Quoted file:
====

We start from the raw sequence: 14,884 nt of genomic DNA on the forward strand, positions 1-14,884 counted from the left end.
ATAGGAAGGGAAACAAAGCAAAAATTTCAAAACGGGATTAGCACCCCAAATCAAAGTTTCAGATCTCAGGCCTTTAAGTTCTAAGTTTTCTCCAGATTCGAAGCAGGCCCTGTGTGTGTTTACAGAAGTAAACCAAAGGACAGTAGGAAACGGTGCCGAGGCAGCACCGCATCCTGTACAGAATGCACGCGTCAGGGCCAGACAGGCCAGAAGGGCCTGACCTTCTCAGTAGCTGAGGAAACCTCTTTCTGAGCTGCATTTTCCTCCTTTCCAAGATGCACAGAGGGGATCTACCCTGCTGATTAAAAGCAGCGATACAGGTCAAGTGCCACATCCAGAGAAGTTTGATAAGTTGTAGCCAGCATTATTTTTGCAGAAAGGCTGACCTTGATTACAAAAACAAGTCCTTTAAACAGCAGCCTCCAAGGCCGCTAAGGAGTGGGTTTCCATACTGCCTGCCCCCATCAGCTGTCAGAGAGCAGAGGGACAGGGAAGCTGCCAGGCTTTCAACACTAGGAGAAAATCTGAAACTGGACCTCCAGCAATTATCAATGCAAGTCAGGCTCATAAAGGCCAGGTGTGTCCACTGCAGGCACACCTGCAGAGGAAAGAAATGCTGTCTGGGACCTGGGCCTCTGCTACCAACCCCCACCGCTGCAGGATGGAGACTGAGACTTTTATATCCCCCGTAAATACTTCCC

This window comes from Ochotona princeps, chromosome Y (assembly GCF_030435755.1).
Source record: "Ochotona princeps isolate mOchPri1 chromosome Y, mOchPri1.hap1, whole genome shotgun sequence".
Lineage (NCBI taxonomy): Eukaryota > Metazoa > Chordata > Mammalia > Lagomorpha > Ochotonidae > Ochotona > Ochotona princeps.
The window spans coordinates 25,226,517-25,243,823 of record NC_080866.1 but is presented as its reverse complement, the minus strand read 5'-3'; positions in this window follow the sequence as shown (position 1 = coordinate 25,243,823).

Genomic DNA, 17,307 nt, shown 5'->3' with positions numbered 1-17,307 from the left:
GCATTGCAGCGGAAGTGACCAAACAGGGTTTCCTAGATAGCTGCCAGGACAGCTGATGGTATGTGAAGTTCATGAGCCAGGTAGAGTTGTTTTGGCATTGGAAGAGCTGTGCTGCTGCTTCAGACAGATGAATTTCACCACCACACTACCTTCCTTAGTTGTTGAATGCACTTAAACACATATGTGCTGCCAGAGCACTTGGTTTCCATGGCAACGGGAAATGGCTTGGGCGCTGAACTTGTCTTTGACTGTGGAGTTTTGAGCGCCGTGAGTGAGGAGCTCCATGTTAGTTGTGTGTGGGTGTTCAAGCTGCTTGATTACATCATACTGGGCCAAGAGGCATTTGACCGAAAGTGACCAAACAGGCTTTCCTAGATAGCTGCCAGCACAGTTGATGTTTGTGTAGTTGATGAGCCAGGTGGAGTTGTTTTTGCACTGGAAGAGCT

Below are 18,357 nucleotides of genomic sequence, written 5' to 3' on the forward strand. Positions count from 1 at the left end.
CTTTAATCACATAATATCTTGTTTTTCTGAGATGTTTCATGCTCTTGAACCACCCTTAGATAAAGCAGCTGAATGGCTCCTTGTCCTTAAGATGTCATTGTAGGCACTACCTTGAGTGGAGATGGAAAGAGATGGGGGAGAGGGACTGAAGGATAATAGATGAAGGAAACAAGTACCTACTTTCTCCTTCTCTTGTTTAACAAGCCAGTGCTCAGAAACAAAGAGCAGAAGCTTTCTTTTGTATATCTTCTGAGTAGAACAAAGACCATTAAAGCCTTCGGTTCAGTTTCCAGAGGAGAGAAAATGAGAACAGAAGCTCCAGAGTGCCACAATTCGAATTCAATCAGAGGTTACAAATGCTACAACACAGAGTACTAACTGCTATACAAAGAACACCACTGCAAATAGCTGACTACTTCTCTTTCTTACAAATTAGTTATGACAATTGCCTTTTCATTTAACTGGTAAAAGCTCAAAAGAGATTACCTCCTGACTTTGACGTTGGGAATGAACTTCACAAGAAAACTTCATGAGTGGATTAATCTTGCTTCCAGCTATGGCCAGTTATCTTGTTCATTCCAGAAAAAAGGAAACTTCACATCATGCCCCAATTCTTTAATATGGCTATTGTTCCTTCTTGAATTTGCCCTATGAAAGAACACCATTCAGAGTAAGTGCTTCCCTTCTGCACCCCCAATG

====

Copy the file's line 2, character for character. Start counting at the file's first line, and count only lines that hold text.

ATAGGAAGGGAAACAAAGCAAAAATTTCAAAACGGGATTAGCACCCCAAATCAAAGTTTCAGATCTCAGGCCTTTAAGTTCTAAGTTTTCTCCAGATTCGAAGCAGGCCCTGTGTGTGTTTACAGAAGTAAACCAAAGGACAGTAGGAAACGGTGCCGAGGCAGCACCGCATCCTGTACAGAATGCACGCGTCAGGGCCAGACAGGCCAGAAGGGCCTGACCTTCTCAGTAGCTGAGGAAACCTCTTTCTGAGCTGCATTTTCCTCCTTTCCAAGATGCACAGAGGGGATCTACCCTGCTGATTAAAAGCAGCGATACAGGTCAAGTGCCACATCCAGAGAAGTTTGATAAGTTGTAGCCAGCATTATTTTTGCAGAAAGGCTGACCTTGATTACAAAAACAAGTCCTTTAAACAGCAGCCTCCAAGGCCGCTAAGGAGTGGGTTTCCATACTGCCTGCCCCCATCAGCTGTCAGAGAGCAGAGGGACAGGGAAGCTGCCAGGCTTTCAACACTAGGAGAAAATCTGAAACTGGACCTCCAGCAATTATCAATGCAAGTCAGGCTCATAAAGGCCAGGTGTGTCCACTGCAGGCACACCTGCAGAGGAAAGAAATGCTGTCTGGGACCTGGGCCTCTGCTACCAACCCCCACCGCTGCAGGATGGAGACTGAGACTTTTATATCCCCCGTAAATACTTCCC